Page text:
Building Wealth with Ownership Investments in Canada
If you want your money to grow faster than the rate of inflation over the long term and you don’t mind a bit of a roller-coaster ride from time to time in the value of your investments, ownership investments are for you. Ownership investments are those investments in which you own an interest in some company or other types of assets (such as stocks, real estate, or a small business) that have the ability to generate revenue and profits.
Observing how the world’s richest people have built their wealth is enlightening. Not surprisingly, many of the champions of wealth around the globe gained their fortunes largely through owning a piece (or all) of a successful company that they (or others) built.
In addition to owning their own businesses, many well-to-do people have built their nest eggs by investing in real estate and the stock market. With softening housing prices in many regions in the late 2000s, some folks newer to the real estate world incorrectly believed that real estate is a loser, not a long-term winner. Likewise, the stock market goes through down periods but does well over the long term.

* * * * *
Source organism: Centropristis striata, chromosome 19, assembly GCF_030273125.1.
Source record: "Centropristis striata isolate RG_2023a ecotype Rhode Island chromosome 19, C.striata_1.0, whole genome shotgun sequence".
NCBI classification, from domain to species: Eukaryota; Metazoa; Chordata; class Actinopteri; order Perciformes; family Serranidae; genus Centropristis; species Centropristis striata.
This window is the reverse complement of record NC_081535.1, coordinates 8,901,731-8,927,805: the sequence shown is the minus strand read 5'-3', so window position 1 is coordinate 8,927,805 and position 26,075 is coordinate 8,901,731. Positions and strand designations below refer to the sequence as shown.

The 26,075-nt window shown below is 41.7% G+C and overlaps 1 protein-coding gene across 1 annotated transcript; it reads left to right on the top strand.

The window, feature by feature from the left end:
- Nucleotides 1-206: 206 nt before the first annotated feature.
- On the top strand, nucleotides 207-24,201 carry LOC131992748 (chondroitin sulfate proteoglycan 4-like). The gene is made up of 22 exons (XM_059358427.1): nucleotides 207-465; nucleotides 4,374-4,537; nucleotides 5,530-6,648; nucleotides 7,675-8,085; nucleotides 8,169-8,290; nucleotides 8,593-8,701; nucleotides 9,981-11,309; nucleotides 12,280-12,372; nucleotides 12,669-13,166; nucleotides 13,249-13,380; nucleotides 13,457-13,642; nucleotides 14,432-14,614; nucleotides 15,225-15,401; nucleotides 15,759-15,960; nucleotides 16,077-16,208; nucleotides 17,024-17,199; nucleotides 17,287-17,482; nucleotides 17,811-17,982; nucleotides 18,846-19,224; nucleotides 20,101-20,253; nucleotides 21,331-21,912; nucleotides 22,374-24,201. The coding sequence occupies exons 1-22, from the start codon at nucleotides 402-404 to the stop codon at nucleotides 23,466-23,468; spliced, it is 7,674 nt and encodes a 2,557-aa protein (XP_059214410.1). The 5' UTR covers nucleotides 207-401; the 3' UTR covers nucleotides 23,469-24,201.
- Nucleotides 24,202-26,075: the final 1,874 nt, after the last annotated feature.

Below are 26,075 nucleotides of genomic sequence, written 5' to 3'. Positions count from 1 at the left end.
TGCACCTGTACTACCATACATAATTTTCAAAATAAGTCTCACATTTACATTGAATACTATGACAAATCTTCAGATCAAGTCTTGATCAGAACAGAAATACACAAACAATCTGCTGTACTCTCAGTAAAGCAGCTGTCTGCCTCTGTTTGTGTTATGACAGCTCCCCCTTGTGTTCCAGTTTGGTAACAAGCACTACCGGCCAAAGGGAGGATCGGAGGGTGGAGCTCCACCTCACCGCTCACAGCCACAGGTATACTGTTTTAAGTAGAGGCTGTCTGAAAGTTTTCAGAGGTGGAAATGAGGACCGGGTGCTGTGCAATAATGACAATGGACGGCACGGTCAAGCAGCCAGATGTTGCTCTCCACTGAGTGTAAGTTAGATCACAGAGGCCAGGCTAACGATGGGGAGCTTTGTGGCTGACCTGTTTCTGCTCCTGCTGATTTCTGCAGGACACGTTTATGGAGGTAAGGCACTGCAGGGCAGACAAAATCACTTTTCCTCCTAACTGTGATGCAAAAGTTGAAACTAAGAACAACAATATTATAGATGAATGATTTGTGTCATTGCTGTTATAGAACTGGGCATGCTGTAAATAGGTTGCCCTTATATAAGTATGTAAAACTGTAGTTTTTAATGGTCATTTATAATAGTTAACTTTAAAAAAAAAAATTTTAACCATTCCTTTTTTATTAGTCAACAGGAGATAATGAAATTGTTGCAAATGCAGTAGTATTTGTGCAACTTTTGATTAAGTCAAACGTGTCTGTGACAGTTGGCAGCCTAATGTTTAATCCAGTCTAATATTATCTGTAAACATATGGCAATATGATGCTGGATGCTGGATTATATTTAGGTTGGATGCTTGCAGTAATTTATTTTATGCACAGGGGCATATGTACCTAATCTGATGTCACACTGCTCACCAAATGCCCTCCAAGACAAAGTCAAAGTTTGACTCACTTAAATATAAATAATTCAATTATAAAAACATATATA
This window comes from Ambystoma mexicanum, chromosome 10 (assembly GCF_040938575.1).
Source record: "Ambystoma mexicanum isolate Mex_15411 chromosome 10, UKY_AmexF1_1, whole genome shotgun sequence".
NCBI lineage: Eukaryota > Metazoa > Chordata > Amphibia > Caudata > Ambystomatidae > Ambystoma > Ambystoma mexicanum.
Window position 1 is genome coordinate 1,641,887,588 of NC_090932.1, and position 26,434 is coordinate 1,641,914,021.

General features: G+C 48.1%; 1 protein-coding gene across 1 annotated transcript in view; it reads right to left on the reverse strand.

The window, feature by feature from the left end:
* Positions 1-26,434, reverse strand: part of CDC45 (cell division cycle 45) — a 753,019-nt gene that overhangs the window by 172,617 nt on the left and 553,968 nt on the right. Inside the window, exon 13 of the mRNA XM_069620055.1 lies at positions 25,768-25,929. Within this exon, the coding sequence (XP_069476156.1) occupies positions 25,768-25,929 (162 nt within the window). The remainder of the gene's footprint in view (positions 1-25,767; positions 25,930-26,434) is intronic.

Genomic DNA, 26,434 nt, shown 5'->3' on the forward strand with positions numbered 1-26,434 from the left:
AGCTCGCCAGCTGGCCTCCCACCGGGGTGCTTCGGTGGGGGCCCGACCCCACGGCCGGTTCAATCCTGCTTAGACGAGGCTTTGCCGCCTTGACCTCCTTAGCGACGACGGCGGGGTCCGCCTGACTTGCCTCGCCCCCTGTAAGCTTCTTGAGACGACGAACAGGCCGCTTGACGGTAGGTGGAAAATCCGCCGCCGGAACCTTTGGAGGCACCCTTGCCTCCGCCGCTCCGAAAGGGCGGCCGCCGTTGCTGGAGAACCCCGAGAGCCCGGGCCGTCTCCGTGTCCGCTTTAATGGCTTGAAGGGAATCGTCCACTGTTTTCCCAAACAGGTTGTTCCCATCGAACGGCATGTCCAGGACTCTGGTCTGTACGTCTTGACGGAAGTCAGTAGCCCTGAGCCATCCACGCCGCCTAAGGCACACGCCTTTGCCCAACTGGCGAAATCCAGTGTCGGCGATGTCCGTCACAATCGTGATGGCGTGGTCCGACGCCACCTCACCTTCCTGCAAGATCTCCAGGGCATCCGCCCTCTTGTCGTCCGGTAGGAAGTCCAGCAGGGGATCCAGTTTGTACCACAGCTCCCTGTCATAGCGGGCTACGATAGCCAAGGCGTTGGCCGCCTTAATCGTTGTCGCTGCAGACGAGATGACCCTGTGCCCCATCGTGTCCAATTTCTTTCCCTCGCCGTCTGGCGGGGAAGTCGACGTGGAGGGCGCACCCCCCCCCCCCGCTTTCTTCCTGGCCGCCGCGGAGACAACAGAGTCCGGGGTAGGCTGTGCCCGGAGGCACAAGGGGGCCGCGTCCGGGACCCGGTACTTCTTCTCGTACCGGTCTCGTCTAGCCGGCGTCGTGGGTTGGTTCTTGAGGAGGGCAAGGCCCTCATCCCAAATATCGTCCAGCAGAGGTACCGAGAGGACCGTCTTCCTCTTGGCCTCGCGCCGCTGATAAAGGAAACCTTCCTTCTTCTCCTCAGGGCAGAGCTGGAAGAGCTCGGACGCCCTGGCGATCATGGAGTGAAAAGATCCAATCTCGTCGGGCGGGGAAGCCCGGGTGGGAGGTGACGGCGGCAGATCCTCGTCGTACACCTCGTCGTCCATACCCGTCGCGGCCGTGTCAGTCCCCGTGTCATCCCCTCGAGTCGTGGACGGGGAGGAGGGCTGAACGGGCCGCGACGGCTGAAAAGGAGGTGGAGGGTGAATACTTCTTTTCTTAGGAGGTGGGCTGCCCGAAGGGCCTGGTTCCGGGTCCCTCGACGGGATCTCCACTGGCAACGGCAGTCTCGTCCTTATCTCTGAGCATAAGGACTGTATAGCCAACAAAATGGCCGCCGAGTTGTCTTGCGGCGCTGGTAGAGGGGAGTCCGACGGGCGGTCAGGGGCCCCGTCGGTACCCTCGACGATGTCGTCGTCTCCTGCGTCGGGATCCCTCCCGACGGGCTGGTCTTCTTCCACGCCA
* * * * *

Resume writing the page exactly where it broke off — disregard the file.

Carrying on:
And of course, some people come into wealth through an inheritance. Even if your parents are among the rare wealthy ones and you expect them to pass on big bucks to you, you need to know how to invest that money intelligently.
If you understand and are comfortable with the risks, and take sensible steps to diversify (you don’t put all your investment eggs in the same basket), ownership investments are the key to building wealth. For most folks to accomplish typical longer-term financial goals, such as retiring, the money that they save and invest needs to grow at a healthy clip. If you dump all of your money in bank accounts that pay little if any interest, you’re likely to fall short of your goals.
Not everyone needs to make his or her money grow, of course. Suppose you inherit a significant sum and/or maintain a restrained standard of living and work well into your old age simply because you enjoy doing so. In this situation, you may not need to take the risks involved with a potentially faster-growth investment. You may be more comfortable with safer investments, such as paying off your mortgage faster than necessary.
Investing with Canadian Stock Exchanges